TUNGNATH THE TILTING SHIVA TEMPLE
By Our Special Correspondent
Tungnath Temple, of 8th century, known as the World’s Highest Shiva Temple in Rudraprayag district of the Garhwal Himalayas is tilting five to six degrees as per the Archaeological Survey of India which is more than the slant of Leaning Tower of Pisa. After the shocking sinking of Joshimath in the same region of Uttarakhand this tilting of the historic temple at an elevation of 12,800 feet has rung alarm bells.
According to a recent study conducted by the ASI, there is growing concern surrounding the Tungnath Temple. The study reveals that the temple is experiencing a noticeable tilt of approximately five to six degrees and the smaller structures and images in the complex by 10 degrees. The Pisa tower leaned by four degrees and that too during construction in 1370s itself but the temple was standing straight for hundreds of years.
The experts of ASI will find the root cause of the damage in case it can be repaired immediately. A detailed work programme will be prepared after a thorough inspection of the famous shrine. The Tungnath Temple falls under the administration of the Badri Kedar Temple Committee (BKTC). According to ASI officials, both the Central government and the BKTC have been notified about the temple’s condition and that it should be included as a protected monument. The ASI under the provisions of the AMASR Act, 1958 protects monuments, sites and remains of national importance.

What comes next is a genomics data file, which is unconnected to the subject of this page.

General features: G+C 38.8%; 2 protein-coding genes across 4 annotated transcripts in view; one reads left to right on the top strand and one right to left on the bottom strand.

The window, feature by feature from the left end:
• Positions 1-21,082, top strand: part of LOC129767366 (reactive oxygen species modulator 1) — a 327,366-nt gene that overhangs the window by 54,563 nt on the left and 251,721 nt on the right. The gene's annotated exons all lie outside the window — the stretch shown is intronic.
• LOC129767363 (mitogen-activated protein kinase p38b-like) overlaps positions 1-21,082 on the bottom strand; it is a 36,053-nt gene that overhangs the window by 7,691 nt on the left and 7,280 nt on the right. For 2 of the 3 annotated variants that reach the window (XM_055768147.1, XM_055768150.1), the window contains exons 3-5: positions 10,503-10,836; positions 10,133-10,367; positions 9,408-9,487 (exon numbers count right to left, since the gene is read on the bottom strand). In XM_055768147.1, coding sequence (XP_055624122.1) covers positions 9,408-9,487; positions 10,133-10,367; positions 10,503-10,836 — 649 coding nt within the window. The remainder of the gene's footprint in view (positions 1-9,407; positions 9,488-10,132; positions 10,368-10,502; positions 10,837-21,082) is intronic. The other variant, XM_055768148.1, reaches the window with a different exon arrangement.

There are already 43 monuments including some temples in Uttarakhand protected by the ASI. The government has initiated the process of declaring it a monument of national importance through due procedure. But the matter was recently discussed in a board meeting where all the stakeholders rejected ASI’s proposition. We are ready to take their assistance in restoring the temple to its original form but without handing it over to them, according to a temple board official.
Interesting part is that even ASI has not ruled out the prospect of subsidence for the tilting of the temple. The officials have said that if needed, the damaged foundation stone will be replaced only after talks with specialists. The agency has fixed glass scales in the temple’s walls to measure any further movement. Built by the Katyuri rulers, Tungnath is revered as the world’s highest Shiva temple, in the Tungnath mountain range. It is also a popular pilgrimage and place has a trekking site, open to visitors from April to November.